Ottawa-based family discount chain Giant Tiger had good in-store systems for business intelligence, but the outmoded systems at the head office were incapable of providing the same advanced analytics for the management level.
The retailer had tried exception-based reporting and realized the benefits of key performance indicators in lieu of “ream and reams of reports,” said Giant Tiger’s executive vice-president and chief information officer, Mike Lewis. “However, our only method was hard coding this stuff, but of course you can do it that way but it’s very time consuming,” he said.
Before implementing an enterprise data warehouse (EDW) from Miamisburg, Ohio-based business intelligence technology vendor, Teradata Corp., Giant Tiger relied on an AS/400 system that served the company well for many years, but it “was like a set of good all-season radial tires and we’re starting to go through deepest snow, and it’s not able to do analytics,” said Lewis.
The head office systems had been long neglected because retail businesses tend to focus attention on store systems where the return on investment is greater, explained Lewis.
Besides deeper analytics, the new system is intended to make business intelligence a less frightening prospect for staff who, said Lewis, were often repelled by the complexity of Excel spreadsheets. “And we feel if we do that, we’re going to get them on board,” he said.
Teradata Canada president, Rick Makos, said that Giant Tiger’s need for the enterprise data warehouse reflects the fact that retail is very much a data-driven business and “data is really the lifeblood that a retailer runs their business on.”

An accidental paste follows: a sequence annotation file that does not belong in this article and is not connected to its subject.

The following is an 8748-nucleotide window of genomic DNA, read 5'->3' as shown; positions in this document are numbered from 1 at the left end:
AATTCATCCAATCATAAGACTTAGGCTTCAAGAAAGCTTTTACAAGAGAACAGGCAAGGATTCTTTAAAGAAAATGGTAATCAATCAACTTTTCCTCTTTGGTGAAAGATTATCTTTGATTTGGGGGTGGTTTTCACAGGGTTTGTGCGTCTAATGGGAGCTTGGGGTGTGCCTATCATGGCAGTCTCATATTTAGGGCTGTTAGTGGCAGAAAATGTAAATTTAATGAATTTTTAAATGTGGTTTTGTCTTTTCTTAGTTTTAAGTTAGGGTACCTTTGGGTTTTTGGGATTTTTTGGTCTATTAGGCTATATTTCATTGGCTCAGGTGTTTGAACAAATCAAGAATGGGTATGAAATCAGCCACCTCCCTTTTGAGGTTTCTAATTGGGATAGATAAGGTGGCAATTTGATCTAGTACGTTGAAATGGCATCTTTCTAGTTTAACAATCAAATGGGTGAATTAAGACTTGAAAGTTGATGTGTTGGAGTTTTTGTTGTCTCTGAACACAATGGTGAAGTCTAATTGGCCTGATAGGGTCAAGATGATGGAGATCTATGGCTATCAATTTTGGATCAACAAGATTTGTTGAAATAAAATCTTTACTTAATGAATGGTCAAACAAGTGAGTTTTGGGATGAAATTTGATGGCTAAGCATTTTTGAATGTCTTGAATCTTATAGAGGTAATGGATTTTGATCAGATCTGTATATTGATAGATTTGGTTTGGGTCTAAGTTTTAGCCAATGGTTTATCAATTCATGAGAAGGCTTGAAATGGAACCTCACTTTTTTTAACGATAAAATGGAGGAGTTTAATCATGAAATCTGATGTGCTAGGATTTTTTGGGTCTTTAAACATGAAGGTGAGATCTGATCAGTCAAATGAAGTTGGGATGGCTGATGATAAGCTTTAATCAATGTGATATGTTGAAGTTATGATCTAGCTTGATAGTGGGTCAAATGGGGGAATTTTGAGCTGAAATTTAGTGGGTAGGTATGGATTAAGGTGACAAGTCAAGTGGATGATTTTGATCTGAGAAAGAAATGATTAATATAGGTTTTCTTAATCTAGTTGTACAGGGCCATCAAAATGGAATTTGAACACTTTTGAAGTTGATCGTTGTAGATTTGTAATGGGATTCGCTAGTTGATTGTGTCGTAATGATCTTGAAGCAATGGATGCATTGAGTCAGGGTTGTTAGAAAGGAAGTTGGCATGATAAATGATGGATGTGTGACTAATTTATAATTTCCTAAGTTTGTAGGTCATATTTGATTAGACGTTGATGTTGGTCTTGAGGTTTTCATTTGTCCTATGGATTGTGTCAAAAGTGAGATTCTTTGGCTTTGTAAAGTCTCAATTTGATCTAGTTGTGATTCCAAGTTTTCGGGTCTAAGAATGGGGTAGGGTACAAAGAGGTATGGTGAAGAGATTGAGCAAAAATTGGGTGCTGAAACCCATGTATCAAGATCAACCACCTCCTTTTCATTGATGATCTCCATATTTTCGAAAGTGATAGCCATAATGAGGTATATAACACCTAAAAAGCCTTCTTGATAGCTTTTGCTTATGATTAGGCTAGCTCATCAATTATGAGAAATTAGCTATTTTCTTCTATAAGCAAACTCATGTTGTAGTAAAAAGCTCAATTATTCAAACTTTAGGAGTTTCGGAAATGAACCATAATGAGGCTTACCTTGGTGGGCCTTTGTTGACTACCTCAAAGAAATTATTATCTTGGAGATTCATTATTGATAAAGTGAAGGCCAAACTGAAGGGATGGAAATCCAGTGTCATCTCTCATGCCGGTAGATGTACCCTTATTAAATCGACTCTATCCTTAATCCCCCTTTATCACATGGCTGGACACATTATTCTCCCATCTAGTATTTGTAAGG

Organizations fall in various levels of the business intelligence maturity scale, said Makos, but retailers are typically well beyond merely performing basic reporting. Advanced analytics, such as demand chain forecasting, is the focus of retailers like Giant Tiger. For instance, ascertaining individual store customer demand, and ensuring promotional items are in stock rely on a well-aligned supply chain.
Giant Tiger is still in the infant stages of the implementation, which it envisions will be more like a “journey” during which new capabilities and analytics are incrementally added as it moves its reporting to an enterprise data warehouse.
In its initial stages, that journey entails becoming acquainted with the newly-acquired technology, hiring a third-party consultant to aid with the process, and loading data in the data warehouse.
Besides acquiring the enterprise data warehouse, Giant Tiger had to also purchase a Retail Logical Data Model (RLDM) from Teradata to assist with designing a retail data model. The advantage to using an existing model, said Lewis, meant they didn’t have to recreate the different types of data that were required in the process.
Logical data models offer a “real quick start” for retailers who don’t already have a data model in place, said Makos, adding that Teradata’s retail data model in particular is mature given the ample years of working with retail clients.